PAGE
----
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Thursday, December 04, 2014

Prosecuting police--the role of the grand-jury pool

Alexi Lahav (U Conn) shares this op-ed by Ilaan Maazel suggesting reforms in policing police misconduct, including body cams (while recognizing they are not a panacea) and having all prosecutions handled by an independent special prosecutor rather than the local DA. In a Slate piece in September, Kate Levine suggested something similar (she specifically wanted to turn all cases over to federal prosecutors), which I questioned.

But in light of recent events, I am beginning to come around to the idea that Maazel and Levine are pushing. Moreover, I am coming around not only to the idea of requiring a special state prosecutor or the State AG, which Levine suggested and which I thought might work, but to the idea of making everything federal.

The focus in both the Brown and Garner cases has been on the respective local prosecutors and their supposed failures to be sufficiently aggressive. And the argument generally is that local prosecutors, by necessity, are always too close to the police.

But perhaps we also should consider the effect of the composition of a state as opposed to federal grand jury. Maybe part of the problem involves the likely decisions or actions of body drawn entirely from people in St. Louis County or Staten Island/Richmond County who are immersed in the local passions and politics; maybe a federal body drawn from the entire Eastern District of New York or Eastern District of Missouri, less immersed in those local passions and politics, can process things differently. Of course, it may not matter given modern media--everyone knows the details of high-profile cases such as these. But perhaps someone from Montauk or Cape Girardeau has a bit more distance from the events, a bit more distance from the local police, and thus a greater willingness to find a basis to pursue a criminal case.

Posted by Howard Wasserman on December 4, 2014 at 05:41 PM in Constitutional thoughts, Criminal Law, Howard Wasserman, Law and Politics | Permalink

Comments

"less immersed in those local passions and politics"

interesting how what originally was understood as a feature (jury attuned to local conditions important, at times to act differently than the state might believe warranted) is now at times seen as a sort of bug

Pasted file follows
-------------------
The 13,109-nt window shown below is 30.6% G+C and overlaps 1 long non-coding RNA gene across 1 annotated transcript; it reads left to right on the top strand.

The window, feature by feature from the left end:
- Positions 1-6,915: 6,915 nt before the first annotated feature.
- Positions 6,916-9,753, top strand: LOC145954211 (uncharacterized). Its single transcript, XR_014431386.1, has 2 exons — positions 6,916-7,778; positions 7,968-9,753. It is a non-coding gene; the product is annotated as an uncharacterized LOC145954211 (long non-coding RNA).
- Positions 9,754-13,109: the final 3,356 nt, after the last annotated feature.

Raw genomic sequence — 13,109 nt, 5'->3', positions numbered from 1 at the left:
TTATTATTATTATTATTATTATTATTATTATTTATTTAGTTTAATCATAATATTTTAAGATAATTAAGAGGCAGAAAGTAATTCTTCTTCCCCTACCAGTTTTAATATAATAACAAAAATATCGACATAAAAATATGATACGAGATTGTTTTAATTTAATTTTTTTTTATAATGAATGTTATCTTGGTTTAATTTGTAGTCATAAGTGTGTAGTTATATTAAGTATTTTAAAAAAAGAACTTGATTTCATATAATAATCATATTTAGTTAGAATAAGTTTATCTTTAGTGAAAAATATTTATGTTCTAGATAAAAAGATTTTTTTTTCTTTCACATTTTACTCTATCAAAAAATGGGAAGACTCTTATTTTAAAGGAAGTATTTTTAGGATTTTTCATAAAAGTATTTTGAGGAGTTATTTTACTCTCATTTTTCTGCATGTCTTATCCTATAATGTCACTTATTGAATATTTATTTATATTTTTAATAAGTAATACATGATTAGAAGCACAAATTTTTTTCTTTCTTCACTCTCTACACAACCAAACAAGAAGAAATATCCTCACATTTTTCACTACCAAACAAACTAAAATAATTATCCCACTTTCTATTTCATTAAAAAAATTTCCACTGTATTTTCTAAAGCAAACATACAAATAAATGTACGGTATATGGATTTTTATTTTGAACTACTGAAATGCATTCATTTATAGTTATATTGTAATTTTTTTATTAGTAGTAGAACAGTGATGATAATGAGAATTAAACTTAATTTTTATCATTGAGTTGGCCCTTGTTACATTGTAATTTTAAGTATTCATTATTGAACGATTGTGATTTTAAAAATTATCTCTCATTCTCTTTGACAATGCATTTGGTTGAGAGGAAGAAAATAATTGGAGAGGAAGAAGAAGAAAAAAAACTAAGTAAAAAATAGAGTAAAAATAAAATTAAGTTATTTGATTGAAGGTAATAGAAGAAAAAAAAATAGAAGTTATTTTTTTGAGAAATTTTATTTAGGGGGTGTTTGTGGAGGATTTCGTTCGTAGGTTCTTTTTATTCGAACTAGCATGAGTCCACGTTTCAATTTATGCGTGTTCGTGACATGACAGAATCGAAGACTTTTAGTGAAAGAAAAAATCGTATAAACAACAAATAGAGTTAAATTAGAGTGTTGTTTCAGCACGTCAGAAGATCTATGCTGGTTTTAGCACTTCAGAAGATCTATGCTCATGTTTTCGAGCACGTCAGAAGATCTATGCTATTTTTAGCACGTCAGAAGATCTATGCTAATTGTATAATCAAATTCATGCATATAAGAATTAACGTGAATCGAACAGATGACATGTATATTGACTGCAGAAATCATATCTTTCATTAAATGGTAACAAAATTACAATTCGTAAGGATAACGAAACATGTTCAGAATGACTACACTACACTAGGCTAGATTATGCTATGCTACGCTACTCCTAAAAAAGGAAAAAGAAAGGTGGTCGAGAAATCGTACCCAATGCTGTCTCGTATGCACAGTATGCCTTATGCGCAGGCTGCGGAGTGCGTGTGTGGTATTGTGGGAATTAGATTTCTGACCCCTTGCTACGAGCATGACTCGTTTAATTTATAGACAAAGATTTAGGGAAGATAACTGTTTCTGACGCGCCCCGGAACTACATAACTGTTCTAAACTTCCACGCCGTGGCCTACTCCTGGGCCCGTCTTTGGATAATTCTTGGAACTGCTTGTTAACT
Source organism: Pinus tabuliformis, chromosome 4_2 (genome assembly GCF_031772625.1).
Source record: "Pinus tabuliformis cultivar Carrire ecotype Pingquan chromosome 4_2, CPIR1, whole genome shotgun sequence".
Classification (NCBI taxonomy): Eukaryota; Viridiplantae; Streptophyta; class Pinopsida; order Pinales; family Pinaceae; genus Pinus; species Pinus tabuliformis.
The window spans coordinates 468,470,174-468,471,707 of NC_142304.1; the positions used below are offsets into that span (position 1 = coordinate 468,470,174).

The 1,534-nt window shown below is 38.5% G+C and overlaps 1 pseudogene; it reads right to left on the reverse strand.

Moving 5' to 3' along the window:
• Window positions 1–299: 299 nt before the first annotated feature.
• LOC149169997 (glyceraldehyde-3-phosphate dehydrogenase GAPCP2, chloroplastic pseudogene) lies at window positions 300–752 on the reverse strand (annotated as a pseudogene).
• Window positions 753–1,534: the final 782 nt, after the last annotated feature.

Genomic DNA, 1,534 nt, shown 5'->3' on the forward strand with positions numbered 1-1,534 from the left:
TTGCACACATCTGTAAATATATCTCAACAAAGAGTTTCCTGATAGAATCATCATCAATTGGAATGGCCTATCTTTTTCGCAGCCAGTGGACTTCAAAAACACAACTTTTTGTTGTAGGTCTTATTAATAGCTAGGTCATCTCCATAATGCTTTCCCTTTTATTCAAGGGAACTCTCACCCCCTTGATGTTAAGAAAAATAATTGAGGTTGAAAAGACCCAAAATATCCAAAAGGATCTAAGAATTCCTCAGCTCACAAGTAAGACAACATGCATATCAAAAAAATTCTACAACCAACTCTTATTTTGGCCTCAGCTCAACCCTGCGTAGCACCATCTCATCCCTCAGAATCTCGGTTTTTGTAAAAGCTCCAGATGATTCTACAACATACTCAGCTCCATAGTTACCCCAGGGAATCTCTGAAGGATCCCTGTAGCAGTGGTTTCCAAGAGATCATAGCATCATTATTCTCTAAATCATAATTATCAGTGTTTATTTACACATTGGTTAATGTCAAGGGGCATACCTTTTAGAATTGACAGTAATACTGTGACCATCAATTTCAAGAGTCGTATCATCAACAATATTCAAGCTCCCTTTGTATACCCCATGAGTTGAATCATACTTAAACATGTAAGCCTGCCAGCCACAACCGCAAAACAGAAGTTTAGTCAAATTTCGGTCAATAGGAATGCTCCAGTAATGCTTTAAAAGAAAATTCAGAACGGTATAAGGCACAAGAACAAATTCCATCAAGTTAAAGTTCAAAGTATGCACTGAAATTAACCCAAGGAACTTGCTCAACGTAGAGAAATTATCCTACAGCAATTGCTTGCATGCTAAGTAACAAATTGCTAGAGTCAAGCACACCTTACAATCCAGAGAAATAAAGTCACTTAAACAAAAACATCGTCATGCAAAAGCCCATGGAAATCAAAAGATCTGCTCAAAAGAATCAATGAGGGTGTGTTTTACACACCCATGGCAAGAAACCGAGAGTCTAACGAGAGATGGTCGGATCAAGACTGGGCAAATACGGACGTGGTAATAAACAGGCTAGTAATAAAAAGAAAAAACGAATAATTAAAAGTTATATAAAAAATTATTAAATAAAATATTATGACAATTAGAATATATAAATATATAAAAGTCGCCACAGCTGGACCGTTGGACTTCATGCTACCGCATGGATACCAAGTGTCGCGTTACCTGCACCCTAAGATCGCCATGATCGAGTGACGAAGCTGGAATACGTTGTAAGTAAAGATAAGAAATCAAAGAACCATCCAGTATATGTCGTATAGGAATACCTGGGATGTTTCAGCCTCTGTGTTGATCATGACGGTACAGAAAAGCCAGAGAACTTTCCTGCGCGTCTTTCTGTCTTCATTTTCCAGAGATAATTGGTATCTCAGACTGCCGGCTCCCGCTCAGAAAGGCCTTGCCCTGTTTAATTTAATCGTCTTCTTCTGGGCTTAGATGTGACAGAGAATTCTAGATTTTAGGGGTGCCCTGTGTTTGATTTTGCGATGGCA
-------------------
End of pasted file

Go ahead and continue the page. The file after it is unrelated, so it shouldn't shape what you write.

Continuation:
Posted by: Joe | Dec 6, 2014 11:41:31 AM

Dan, do you know what their indictment rate is?
All I've seen is the federal figures.

Posted by: Barry | Dec 5, 2014 6:18:20 PM

In the areas I'm most familiar with, federal jury pools are considered (at least by defense attorneys) to be more sympathetic to police than city, or even suburban, pools. They tend to be more conservative, more white, and less urban. The EDNY might be a bit atypical in that respect, but I suspect that Suffolk County jurors wouldn't be a whole lot different in demographics or perspective than Staten Island jurors.

Posted by: Dan Filler | Dec 5, 2014 10:23:59 AM

"The focus in both the Brown and Garner cases has been on the respective local prosecutors and their supposed failures to be sufficiently aggressive. And the argument generally is that local prosecutors, by necessity, are always too close to the police."

It was recently pointed out that at the federal level at least, grand juries indict targets 99.99% of the time.

If a grand jury does not indict a police officer, it's due to the prosecutor, pure and simple.

And the prosecutor works with and for the police (and vice versa), pure and simple.

Posted by: Barry | Dec 5, 2014 6:58:05 AM

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